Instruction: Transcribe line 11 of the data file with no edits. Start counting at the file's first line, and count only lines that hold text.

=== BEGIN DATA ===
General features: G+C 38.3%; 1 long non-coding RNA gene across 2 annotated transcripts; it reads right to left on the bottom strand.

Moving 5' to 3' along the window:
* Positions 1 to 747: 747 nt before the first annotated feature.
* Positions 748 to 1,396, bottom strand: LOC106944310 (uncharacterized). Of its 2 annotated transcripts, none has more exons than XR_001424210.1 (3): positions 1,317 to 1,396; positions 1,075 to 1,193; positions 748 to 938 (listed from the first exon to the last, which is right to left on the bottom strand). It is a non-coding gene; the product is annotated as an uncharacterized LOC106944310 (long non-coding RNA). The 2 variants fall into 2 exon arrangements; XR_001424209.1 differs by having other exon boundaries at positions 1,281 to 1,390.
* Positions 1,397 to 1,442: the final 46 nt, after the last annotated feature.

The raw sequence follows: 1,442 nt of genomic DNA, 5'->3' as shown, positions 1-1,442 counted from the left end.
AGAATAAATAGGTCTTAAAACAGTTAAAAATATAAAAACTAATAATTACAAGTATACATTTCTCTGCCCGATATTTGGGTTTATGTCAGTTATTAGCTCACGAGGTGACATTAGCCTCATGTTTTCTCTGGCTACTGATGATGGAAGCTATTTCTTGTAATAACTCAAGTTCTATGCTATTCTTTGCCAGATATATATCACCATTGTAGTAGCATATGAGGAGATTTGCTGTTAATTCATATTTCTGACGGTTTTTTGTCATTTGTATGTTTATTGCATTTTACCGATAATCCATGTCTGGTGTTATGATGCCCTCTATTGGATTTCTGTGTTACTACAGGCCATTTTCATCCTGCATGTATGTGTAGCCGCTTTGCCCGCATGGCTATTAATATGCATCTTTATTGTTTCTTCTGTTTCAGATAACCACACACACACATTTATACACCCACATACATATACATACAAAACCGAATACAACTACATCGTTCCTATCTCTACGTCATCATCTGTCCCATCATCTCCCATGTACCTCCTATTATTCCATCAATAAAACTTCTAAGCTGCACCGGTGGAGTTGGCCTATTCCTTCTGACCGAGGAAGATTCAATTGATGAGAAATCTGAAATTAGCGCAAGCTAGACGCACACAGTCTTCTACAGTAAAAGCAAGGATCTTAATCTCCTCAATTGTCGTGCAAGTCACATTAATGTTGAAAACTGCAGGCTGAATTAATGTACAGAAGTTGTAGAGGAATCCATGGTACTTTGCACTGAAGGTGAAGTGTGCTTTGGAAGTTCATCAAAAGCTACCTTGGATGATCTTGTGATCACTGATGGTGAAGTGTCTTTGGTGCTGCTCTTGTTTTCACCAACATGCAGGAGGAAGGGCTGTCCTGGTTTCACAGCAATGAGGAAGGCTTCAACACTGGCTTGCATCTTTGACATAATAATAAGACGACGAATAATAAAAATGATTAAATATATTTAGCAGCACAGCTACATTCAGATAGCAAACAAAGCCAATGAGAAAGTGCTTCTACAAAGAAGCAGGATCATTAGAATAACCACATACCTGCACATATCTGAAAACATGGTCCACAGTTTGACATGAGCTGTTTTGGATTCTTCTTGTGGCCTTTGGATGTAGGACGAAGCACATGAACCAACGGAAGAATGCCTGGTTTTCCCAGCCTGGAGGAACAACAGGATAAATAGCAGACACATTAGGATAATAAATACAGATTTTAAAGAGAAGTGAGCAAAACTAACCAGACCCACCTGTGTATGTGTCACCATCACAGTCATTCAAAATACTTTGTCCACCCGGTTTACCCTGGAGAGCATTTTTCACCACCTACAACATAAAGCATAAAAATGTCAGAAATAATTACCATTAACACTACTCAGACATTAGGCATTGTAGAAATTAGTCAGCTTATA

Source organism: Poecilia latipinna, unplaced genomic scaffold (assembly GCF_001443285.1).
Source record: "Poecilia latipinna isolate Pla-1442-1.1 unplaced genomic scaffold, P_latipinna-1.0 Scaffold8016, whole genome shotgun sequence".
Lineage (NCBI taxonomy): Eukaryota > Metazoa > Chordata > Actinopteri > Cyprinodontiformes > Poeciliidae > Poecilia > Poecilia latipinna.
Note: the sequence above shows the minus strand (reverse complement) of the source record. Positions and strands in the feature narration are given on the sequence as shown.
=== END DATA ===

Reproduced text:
Note: the sequence above shows the minus strand (reverse complement) of the source record. Positions and strands in the feature narration are given on the sequence as shown.